Perspectives on Labour and Income
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Regional economic shocks and migration
Abstract: Following an economic shock affecting a city or region, many residents—particularly those who have just lost their jobs—will likely look to migrate to another region to improve their economic situation. This study uses data from the 1997 to 2008 Longitudinal Administrative Databank (LAD) to evaluate the impact of regional economic shocks on the migration of residents. In particular, it examines the extent to which a deterioration in the relative economic position of a region and a decrease in personal income are linked to higher probabilities of migration.
Delayed retirement: A new trend?
Abstract: This article examines changes since 1976 in a number of indicators that show the aging of Canadian workers and a growing number of workers delaying retirement. The increase in delayed retirement is consistent with an increase in the employment rate of older workers, however, it is at odds with statistics indicating that the average retirement age has remained surprisingly stable. This article attempts to reconcile the two apparently contradictory trends using a new expected working-life indicator.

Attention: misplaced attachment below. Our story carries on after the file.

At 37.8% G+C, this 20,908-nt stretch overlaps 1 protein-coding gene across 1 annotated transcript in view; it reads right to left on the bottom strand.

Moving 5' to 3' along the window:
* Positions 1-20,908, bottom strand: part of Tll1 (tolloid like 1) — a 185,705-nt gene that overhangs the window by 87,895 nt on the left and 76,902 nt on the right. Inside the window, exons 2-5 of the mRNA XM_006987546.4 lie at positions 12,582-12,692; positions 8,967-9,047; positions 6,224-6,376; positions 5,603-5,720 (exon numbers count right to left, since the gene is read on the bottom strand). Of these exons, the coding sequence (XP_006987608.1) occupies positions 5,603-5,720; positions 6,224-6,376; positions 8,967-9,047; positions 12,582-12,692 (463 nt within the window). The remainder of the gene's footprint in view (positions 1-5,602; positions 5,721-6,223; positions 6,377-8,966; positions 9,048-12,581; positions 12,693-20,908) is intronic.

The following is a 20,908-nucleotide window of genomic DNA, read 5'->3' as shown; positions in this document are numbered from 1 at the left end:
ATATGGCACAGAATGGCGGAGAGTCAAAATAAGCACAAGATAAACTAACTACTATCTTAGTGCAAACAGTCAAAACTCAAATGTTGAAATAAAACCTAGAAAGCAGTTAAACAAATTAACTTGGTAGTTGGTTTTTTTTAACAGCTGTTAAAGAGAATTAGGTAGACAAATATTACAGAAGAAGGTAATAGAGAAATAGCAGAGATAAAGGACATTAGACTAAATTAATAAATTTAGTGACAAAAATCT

Abstract: This update provides unionization rates for 2010 and the first half of 2011. It also includes data on earnings, wage settlements, inflation, and strikes and lockouts.
The financial well-being of the self-employed
Abstract: About 1 in 6 Canadian workers is self-employed. Does taking on the responsibility of a business result in greater earning potential? More wealth? Affect spending patterns? This paper uses a variety of data sources to examine how the self-employed differ from paid employees in income level and dispersion, wealth, retirement preparation and spending.
Abstract: This product presents the latest facts and figures on gambling in Canada.
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